BY AND AMONG TEAM, INC. AND THE STOCKHOLDERS SIGNATORIES THERETO, AND (II) THE PRIOR WRITTEN APPROVAL OF THE COMPANY. ANY TRANSFER WITHOUT SUCH COMPLIANCE AND APPROVAL SHALL BE VOID AND OF NO EFFECT. A COPY OF THE PUT/CALL OPTION AGREEMENT IS ON FILE IN THE OFFICE OF THE SECRETARY OF THE COMPANY AT ITS PRINCIPAL PLACE OF BUSINESS. THE COMPANY WILL FURNISH A COPY OF SUCH AGREEMENT TO THE RECORD HOLDER OF THIS CERTIFICATE, WITHOUT CHARGE, UPON WRITTEN REQUEST TO THE COMPANY AT ITS PRINCIPAL PLACE OF BUSINESS OR REGISTERED OFFICE.

THE SHARE REPRESENTED BY THIS CERTIFICATE HAVE NOT BEEN REGISTERED UNDER THE SECURITIES ACT OF 1933, AS AMENDED, OR ANY STATE SECURITIES LAW AND MAY NOT BE SOLD OR OTHERWISE TRANSFERRED WITHOUT SUCH REGISTRATION UNLESS A VALID EXEMPTION FROM SUCH REGISTRATION IS AVAILABLE AND THE COMPANY HAS RECEIVED AN OPINION OF COUNSEL SATISFACTORY TO ITS COUNSEL THAT SUCH TRANSFER WOULD NOT VIOLATE ANY FEDERAL OR STATE SECURITIES LAW.

Section 5.6 Purchase and Sale of Class B Stock Upon Death, Bankruptcy or Involuntary Transfer . In the event a Class B Stockholder (i) dies, (ii) voluntarily or involuntarily files for bankruptcy in any court of competent jurisdiction, or (iii) has its shares of Class B Stock Transferred by operation of law or otherwise involuntarily, unless provided to the contrary in a separate agreement between Team and such Class B Stockholder, upon written notice to such Class B Stockholder, Team shall have the continuing option to exercise its Call Option with respect to the shares of Class B Stock beneficially owned by such Class B Stockholder in accordance with Article 2 hereto.

Section 5.7 No Shares with Conflicting Rights . Prior to the exercise of the Put Option or Call Option as contemplated in this Agreement, Team will not permit the Company nor any member of the Quest Group to authorize, create, issue or sell any class of capital stock with rights as to repurchase or conversion, which are superior or equal to the rights of the Class B Stock.

ARTICLE VI

MISCELLANEOUS

Section 6.1 Further Assurances . The Parties agree (a) to furnish upon request to each other such further information, (b) to execute and deliver to each other such other documents, and (c) to do such other acts and things, all as the other Party may reasonably request for the purpose of carrying out the intent of this Agreement and the documents referred to in this Agreement.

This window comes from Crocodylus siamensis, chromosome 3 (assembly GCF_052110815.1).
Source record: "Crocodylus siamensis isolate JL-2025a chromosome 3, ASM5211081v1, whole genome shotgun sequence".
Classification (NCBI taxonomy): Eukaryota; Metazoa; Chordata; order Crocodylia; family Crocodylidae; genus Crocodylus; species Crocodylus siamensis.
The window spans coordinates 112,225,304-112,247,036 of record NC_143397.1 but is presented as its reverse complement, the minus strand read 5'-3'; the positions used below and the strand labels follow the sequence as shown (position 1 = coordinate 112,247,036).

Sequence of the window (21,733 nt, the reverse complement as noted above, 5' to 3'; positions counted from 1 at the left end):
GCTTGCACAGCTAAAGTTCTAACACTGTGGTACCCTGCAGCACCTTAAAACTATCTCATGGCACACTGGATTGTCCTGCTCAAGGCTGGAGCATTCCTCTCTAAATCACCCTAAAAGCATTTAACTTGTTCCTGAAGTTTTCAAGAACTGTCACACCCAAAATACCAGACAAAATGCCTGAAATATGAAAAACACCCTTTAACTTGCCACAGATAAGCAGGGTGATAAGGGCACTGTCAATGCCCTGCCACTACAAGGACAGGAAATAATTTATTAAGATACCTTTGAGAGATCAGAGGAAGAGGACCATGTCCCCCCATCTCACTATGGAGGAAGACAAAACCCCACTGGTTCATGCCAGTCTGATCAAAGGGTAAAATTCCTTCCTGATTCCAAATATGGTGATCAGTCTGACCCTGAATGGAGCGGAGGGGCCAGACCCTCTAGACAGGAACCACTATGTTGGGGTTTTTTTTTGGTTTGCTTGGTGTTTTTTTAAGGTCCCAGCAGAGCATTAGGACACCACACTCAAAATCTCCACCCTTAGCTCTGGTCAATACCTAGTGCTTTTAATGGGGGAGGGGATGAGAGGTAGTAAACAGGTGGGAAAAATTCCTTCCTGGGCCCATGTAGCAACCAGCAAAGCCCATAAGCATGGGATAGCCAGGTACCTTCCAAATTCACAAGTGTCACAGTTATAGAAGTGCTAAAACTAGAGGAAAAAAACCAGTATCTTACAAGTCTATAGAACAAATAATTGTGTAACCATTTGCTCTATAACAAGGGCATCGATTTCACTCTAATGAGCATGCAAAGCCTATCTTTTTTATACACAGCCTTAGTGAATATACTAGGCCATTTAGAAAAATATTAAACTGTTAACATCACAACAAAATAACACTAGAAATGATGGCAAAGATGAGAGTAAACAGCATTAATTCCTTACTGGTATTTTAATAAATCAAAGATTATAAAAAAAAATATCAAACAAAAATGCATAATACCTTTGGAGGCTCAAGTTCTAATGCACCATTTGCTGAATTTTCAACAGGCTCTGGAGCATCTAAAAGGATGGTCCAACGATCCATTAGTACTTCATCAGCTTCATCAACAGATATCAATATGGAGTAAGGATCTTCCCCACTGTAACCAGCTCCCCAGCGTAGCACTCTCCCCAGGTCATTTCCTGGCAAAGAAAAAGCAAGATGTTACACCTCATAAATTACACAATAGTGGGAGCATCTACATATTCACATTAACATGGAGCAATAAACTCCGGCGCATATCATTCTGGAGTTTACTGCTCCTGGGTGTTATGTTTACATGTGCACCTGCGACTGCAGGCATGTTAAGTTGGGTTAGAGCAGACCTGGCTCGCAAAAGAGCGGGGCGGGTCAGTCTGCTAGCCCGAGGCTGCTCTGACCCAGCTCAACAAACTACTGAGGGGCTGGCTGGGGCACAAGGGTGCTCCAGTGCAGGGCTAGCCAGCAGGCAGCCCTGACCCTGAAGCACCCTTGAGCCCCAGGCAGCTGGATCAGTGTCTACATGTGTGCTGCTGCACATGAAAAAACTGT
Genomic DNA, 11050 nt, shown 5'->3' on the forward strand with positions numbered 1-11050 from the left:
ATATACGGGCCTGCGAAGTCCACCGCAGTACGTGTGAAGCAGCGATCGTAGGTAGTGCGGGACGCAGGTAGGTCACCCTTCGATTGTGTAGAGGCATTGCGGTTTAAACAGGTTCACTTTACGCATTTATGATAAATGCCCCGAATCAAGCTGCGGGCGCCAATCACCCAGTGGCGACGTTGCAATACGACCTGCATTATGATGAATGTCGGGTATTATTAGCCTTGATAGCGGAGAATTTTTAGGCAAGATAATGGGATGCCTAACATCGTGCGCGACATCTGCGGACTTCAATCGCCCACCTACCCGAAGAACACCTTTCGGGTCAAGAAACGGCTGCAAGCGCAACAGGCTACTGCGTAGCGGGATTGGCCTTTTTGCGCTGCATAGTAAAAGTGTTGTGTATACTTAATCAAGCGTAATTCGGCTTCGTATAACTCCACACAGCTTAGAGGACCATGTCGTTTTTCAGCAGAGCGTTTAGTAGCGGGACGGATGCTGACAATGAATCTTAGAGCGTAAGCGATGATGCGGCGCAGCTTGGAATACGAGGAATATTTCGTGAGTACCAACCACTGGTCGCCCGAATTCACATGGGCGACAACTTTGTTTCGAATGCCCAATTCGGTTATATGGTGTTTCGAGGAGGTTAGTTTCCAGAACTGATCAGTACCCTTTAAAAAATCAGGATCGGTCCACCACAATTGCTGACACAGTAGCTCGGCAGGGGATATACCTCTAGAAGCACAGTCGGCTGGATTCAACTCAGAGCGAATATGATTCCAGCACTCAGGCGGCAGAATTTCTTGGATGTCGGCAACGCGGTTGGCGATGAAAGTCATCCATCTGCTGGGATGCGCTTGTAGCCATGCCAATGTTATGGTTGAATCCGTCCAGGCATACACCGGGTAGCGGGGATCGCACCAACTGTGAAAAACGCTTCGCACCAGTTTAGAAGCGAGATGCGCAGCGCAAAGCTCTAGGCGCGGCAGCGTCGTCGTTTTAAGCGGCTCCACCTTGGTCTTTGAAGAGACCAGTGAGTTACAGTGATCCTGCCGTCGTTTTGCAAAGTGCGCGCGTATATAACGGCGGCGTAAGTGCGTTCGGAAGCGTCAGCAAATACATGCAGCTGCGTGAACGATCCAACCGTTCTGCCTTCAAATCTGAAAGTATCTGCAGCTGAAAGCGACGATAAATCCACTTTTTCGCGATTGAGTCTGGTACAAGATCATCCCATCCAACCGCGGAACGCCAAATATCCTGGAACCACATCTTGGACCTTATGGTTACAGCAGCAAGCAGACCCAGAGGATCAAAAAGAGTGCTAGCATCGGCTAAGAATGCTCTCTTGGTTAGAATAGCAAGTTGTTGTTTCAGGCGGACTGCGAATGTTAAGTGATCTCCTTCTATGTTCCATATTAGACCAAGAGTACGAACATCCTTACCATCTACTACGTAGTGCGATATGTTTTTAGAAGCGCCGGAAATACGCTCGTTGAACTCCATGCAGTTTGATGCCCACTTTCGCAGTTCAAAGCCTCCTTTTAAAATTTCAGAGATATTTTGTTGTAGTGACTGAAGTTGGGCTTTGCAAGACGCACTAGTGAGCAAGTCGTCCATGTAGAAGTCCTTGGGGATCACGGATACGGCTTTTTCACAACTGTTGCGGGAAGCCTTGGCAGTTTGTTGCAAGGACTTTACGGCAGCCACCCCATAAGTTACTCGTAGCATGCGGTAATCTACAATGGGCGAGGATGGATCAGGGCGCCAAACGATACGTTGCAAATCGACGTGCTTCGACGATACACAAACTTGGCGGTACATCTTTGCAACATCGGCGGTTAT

Section 6.2 Amendments and Waivers . No amendment or waiver of any provision of this Agreement shall be valid unless in writing and signed by the Party to be charged with such amendment or waiver. No waiver by any Party of any default, misrepresentation, or breach of warranty or covenant hereunder, whether intentional or not, shall be deemed to extend to any prior or subsequent default, misrepresentation, or breach of warranty or covenant hereunder or affect in any way any rights arising by virtue of any prior or subsequent such occurrence.

Section 6.3 Notices . All notices permitted or required to be given pursuant to this Agreement shall be given (and will be deemed to have been duly given, if given) by hand delivery, courier service, facsimile, email, or mailed by registered or certified mail, postage prepaid, return receipt requested:

If to the Class B Stockholders :

If to the Class B Stockholders :

Milton J. Altenberg

19823 58th Place South, Suite 100

Kent, Washington 98032

Facsimile: (253) 872-8967

Email Address: Altenberg1@cs.com

 

9


and:

Jeffrey L. Ott

8 Mariposa Court

Tiburon, California 94920

Facsimile:                             

Email Address: j.ott@questintegrity.com

If to Team:

13131 Dairy Ashford, Suite 600

Sugar Land, Texas 77478

Facsimile: (281) 388-5583

Email Address: Butch.Bouchard@TeamInc.com

Attention: Butch Bouchard

Notice given by personal delivery, courier service or mail shall be effective upon actual receipt. Notice given by facsimile shall be confirmed by appropriate answer back and shall be effective upon actual receipt if receipt is received during the recipient’s normal business hours, or at the beginning of the recipient’s next Business Day after if not received during the recipient’s normal business hours. Any party may change any address to which notice is to be given to it by giving notice as provided above of such change of address.